Review: Chunky Move - Mortal Engine at Southbank Centre
On its first London visit, Australian company Chunky Move’s 2008 production Mortal Engine repeatedly appears to speed up and peter out, or have its brakes abruptly applied. A show with potential, frustratingly unfulfilled. Misleadingly billed as a “dance-video-music-laser performance”, Mortal Engine would be better represented as a laser-video-music-dance performance, in order of the precedence, quantity and effect of each element.
Frieder Weiss (who describes himself as an ‘engineer in the arts’ ) has designed an interactive system which combines video images, laser beams, lighting and sound effects with the highly physical movements of the dancers. It is undoubtedly a clever idea, but one that is not fully explored and demonstrated. Dancers roll onto the sloped stage – their shadows are enlarged and blurred, and look rather like amoeba cells under a fuzzy microscope. A solo dancer is made to look like she is on a bed of marbles, which scatter and gather in the directions she sends her limbs towards. The cast of six are undeniably strong dancers, wringing their bodies into extreme, animalistic positions (choreography by company founder/director Gideon Obarzanek). But the technology outshines and overwhelms the dancing.
The video, when on its own, is far more striking. The show begins with a projection of concentric circles shrinking, followed by a dizzying lesson in geometry featuring lines, planes and ellipses. Swirls of spaghetti break up into little grains of coffee, which are then filtered until their origin is forgotten. It is like looking into a kaleidoscope, on a rollercoaster. Ben Frost’s score adds to the alchemy, with sounds ranging from a stirring hum to disconcerting beeps on a heart rate monitor.Despite the show’s examining relationships, the emotional content promises to build but is interrupted by a nifty projection or a blackout. One duet features a couple rolling over each other in bed, showing their interdependence as they never lose physical contact. Their relationship is not without difficulty though, as the sound suggests them rolling in gooey caramel. Another seems to hint at insecurity, selfishness – the woman clings onto the man desperately; she is illuminated, while he is always in the dark. As bracing as these duets are, they don’t come to full bloom.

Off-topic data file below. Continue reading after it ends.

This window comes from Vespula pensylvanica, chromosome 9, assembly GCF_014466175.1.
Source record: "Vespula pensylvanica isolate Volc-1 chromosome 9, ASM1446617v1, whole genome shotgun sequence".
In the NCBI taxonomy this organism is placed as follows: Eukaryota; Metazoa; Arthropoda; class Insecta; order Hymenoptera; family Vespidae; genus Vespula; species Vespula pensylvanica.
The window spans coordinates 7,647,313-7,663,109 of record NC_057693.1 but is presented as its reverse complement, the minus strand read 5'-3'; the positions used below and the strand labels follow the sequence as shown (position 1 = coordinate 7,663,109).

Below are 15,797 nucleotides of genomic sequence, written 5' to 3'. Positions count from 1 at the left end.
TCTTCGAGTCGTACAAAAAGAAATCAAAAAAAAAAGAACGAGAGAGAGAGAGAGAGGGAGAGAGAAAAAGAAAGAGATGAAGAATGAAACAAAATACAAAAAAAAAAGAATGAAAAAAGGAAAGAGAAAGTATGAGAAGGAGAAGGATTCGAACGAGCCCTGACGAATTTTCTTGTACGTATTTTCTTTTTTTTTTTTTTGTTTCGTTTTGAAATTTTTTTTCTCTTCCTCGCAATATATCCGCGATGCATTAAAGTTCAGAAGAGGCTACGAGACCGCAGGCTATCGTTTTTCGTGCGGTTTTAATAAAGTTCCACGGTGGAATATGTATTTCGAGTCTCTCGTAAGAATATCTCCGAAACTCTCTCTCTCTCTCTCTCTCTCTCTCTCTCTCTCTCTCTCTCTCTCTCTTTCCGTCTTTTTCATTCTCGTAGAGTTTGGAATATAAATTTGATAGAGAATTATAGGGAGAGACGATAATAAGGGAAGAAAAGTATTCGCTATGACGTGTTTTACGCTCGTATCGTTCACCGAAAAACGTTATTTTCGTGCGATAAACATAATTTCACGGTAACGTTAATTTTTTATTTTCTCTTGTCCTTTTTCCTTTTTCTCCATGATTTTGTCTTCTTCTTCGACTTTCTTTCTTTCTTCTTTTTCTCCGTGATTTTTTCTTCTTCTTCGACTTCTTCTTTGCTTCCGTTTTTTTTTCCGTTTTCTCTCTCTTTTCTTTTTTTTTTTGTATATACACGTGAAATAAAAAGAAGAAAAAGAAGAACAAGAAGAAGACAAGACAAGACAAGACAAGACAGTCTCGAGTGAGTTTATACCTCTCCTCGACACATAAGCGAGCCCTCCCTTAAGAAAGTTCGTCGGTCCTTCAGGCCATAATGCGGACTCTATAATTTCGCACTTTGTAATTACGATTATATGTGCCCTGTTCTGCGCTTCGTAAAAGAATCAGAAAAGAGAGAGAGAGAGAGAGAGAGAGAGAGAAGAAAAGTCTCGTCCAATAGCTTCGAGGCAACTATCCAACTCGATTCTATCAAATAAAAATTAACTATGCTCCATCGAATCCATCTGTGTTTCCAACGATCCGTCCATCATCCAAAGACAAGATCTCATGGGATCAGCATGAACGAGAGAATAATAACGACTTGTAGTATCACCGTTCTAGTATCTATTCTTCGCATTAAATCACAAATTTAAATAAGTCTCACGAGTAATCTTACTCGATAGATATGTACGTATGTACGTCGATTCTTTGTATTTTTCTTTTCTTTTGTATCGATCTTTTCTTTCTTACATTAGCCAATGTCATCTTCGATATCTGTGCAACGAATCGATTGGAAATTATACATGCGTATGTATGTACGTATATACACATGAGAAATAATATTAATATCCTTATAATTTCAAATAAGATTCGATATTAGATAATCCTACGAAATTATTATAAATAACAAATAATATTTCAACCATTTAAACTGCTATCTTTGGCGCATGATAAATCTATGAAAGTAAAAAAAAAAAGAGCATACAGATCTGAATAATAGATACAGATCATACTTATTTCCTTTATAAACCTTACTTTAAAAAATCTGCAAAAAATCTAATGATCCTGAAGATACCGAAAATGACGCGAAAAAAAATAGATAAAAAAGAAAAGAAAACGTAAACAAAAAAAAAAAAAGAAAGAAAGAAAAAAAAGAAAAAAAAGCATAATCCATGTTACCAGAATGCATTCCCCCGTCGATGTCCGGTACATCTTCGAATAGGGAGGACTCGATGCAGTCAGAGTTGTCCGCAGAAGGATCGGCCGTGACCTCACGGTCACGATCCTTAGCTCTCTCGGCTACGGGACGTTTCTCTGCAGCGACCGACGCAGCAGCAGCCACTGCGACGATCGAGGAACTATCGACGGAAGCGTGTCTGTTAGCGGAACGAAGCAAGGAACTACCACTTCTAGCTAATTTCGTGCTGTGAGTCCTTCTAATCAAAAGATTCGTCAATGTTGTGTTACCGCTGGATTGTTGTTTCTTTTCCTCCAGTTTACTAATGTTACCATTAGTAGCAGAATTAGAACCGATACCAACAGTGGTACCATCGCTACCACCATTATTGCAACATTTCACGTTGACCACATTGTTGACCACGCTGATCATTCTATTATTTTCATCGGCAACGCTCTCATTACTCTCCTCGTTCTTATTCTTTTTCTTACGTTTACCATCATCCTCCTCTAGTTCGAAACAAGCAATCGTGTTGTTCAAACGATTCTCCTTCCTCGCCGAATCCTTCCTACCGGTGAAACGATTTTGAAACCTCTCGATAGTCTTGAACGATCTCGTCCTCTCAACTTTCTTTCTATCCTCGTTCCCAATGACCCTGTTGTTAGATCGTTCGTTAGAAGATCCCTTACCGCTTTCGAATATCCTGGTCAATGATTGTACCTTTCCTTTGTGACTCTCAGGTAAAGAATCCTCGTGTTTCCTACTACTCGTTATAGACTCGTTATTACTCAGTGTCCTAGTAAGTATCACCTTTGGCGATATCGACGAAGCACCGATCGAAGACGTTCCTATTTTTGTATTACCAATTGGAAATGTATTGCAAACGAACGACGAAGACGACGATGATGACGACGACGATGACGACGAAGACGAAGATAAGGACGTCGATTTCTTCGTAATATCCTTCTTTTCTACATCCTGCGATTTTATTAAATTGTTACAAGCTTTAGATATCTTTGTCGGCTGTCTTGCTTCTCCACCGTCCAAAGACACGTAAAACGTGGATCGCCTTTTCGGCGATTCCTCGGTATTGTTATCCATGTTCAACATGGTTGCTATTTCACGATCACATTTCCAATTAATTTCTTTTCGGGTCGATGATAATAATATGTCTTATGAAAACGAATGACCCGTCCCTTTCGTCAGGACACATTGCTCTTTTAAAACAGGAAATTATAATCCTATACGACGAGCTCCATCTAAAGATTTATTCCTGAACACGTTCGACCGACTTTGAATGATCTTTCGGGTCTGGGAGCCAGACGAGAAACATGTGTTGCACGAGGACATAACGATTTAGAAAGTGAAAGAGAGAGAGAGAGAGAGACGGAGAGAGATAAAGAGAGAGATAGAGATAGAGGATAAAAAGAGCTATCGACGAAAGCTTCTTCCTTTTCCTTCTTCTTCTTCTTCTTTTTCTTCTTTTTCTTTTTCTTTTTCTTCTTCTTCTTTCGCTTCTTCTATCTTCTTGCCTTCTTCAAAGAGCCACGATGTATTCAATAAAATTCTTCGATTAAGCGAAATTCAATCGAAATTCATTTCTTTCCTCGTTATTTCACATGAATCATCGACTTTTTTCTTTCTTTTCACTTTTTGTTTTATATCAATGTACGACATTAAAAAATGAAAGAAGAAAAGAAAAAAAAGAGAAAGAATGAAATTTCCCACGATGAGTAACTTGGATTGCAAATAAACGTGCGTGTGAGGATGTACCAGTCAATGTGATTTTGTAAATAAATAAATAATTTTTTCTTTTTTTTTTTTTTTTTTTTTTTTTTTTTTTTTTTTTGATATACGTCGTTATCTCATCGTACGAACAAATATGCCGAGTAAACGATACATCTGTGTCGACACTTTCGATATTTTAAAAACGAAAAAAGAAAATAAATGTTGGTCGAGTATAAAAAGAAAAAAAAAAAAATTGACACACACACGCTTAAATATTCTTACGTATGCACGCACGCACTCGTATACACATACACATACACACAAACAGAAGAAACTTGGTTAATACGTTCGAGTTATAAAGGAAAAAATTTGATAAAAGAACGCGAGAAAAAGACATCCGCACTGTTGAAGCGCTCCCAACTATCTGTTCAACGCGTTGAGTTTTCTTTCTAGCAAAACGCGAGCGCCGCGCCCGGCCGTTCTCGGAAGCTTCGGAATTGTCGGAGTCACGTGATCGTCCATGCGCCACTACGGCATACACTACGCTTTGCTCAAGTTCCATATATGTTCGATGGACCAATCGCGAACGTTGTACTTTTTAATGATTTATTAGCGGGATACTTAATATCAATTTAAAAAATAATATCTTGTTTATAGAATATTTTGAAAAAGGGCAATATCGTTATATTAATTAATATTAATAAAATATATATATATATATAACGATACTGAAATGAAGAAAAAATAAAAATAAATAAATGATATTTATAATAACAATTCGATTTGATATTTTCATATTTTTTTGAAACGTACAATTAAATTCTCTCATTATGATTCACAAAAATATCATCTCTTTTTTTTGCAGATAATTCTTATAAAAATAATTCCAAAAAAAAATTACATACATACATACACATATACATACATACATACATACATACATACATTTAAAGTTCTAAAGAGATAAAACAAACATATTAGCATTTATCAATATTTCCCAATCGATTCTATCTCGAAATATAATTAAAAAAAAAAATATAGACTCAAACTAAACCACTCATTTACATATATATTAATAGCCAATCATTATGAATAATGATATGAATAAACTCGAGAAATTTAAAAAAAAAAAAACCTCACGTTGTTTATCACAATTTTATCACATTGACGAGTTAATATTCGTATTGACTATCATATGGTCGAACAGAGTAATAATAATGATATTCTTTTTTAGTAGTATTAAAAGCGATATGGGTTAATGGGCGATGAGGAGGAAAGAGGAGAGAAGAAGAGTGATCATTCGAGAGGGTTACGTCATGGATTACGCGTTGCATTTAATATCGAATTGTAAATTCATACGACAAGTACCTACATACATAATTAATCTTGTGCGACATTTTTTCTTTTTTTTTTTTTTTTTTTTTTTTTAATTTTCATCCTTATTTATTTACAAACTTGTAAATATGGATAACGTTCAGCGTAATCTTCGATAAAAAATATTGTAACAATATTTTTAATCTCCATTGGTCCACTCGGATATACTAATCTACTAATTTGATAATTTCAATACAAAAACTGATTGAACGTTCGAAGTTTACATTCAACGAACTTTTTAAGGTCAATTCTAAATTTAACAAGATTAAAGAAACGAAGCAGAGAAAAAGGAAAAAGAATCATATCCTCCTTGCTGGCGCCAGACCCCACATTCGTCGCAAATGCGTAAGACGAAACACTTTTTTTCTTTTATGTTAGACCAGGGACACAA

The climax of the show comes at the end, where green laser beams emanate from the depths of the stage, piercing right through the auditorium. In a slow sweep from left to right, the lasers scan the audience like a barcode – a strangely unsettling move. I feel in a space of seconds, so vulnerable, so scrutinized, so raw.
In a show which largely comes off as being quite distant and cold, much like a sci-fi film, green lasers – the most one-dimensional piece of technology in the performance – surprisingly signify the human need for love and contact; the endearing cries of “E.T. phone home”.
Germaine Cheng is a graduate of the Rambert School of Ballet & Contemporary Dance. She writes for English National Ballet’s Dance is the Word blog and contributes regularly to londondance.com